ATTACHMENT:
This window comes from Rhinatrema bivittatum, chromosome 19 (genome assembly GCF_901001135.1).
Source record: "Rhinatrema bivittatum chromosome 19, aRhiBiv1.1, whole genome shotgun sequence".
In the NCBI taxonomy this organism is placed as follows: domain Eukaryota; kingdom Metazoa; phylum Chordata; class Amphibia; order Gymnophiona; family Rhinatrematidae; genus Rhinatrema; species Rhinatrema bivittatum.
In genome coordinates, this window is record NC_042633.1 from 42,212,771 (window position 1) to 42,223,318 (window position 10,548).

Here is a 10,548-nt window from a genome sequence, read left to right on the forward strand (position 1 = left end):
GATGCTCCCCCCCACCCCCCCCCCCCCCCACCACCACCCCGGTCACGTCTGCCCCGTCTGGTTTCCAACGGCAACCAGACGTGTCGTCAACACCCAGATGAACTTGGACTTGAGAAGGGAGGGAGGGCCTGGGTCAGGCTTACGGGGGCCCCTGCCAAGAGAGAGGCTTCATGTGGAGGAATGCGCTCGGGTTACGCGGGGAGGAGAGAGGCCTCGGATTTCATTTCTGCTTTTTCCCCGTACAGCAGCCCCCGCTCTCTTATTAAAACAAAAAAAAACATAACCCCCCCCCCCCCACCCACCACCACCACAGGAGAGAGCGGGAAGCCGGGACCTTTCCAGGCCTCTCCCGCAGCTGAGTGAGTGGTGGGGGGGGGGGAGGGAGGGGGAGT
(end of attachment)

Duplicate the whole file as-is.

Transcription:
This window comes from Rhinatrema bivittatum, chromosome 19 (genome assembly GCF_901001135.1).
Source record: "Rhinatrema bivittatum chromosome 19, aRhiBiv1.1, whole genome shotgun sequence".
In the NCBI taxonomy this organism is placed as follows: domain Eukaryota; kingdom Metazoa; phylum Chordata; class Amphibia; order Gymnophiona; family Rhinatrematidae; genus Rhinatrema; species Rhinatrema bivittatum.
In genome coordinates, this window is record NC_042633.1 from 42,212,771 (window position 1) to 42,223,318 (window position 10,548).

Here is a 10,548-nt window from a genome sequence, read left to right on the forward strand (position 1 = left end):
GATGCTCCCCCCCACCCCCCCCCCCCCCCACCACCACCCCGGTCACGTCTGCCCCGTCTGGTTTCCAACGGCAACCAGACGTGTCGTCAACACCCAGATGAACTTGGACTTGAGAAGGGAGGGAGGGCCTGGGTCAGGCTTACGGGGGCCCCTGCCAAGAGAGAGGCTTCATGTGGAGGAATGCGCTCGGGTTACGCGGGGAGGAGAGAGGCCTCGGATTTCATTTCTGCTTTTTCCCCGTACAGCAGCCCCCGCTCTCTTATTAAAACAAAAAAAAACATAACCCCCCCCCCCCCACCCACCACCACCACAGGAGAGAGCGGGAAGCCGGGACCTTTCCAGGCCTCTCCCGCAGCTGAGTGAGTGGTGGGGGGGGGGGAGGGAGGGGGAGT